TITLE: File Under Things Which Enrage Me Things That Make Me Want To Bash My Head Against A Wall and Yell "No! No! No!"
DATE: 12/02/2004 08:07:00 AM
LOS ANGELES -- Tax motorists based on the number of miles they drive?
The concept is gaining currency among the think-outside-the-box crowd as a way to bolster sagging transportation coffers while eliminating the politically unpopular tax on gasoline.
On its face, the tax seems simple: If you track where people go, you can charge them for their use of the roads, and funnel that money to build and repair streets and highways. Some supporters even envision a time when global positioning systems would be used to manage traffic, signaling to a state databank when a motorist was driving at rush hour, and charging that person more than drivers who travel off-peak hours.
It would work by linking up the tracking device with the car's odometer. When a driver goes to fill up the tank, the fees would be added to the price of gas.
Supporters, whose ranks include academics, urban planners, and many transportation leaders, say the tax on gasoline has not kept up with inflation. The tax has been stuck at $0.18 per gallon in California since 1994, and the additional federal tax is also about $0.18. And as cars and trucks become more fuel-efficient, it could become more difficult to collect enough money to keep up with road construction costs.
The mileage tax would be more of a direct user fee, said Elizabeth Deakin, professor and director of the University of California Transportation Center, a statewide program. People who drive more, she said, would be taxed more, and the money could go to building and repairing roads.
"It's a Big Brother thing," said Scott McNatt, 46. "Everybody is going to have a monitor in their car." (Los Angeles Times, reprinted in the Globe)
Car use tax worth eyeing, official says
The state transportation secretary said yesterday that taxing drivers based on how much they use their cars, to supplement the gas tax that helps pay for highway projects, is an experiment worth a look in Massachusetts.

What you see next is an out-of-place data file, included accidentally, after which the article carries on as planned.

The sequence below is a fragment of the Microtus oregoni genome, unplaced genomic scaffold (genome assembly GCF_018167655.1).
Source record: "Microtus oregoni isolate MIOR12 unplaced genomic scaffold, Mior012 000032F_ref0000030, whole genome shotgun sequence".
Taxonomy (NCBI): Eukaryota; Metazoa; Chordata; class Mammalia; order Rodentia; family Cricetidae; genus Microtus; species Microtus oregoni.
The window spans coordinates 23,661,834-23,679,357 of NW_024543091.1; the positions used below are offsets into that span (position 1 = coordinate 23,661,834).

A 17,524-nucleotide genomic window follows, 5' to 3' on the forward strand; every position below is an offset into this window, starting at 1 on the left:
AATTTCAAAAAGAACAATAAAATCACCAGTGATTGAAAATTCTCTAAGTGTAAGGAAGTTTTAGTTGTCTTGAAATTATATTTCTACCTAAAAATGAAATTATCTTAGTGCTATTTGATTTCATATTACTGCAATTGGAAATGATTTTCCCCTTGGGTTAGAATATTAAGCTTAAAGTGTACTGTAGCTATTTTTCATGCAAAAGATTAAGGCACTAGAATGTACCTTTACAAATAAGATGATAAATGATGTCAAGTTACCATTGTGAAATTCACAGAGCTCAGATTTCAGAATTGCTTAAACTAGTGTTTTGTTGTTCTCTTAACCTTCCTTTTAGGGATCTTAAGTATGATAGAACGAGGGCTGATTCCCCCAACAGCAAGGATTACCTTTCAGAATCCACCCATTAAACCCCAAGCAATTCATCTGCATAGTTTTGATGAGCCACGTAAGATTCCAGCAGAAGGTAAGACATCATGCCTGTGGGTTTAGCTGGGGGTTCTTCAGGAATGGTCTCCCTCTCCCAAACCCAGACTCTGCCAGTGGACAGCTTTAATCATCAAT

Daniel A. Grabauskas made the remarks while speaking to a new Beacon Hill commission looking at alternative ways to pay for transportation projects.
But Jon Carlisle, spokesman for the Executive Office of Transportation, immediately backed away from the comments, saying a mileage-based tax "was not in any way under active consideration."
Grabauskas was asked about a new system for taxing drivers, using global positioning technology to keep track of how much individual cars are used, that Oregon plans to test next year and that officials in California and Washington state are also considering.
Grabauskas merely responded by saying that all new ideas should be considered, Carlisle said.
"It was an offhand comment during a brainstorming session," he said.
Governor Mitt Romney, who appointed Grabauskas, is opposed to any increase in taxes or new taxes, and has been on record opposing any increase in the gas tax, which was proposed in Congress earlier this year as a way to bolster federal funding for highway projects. (Globe)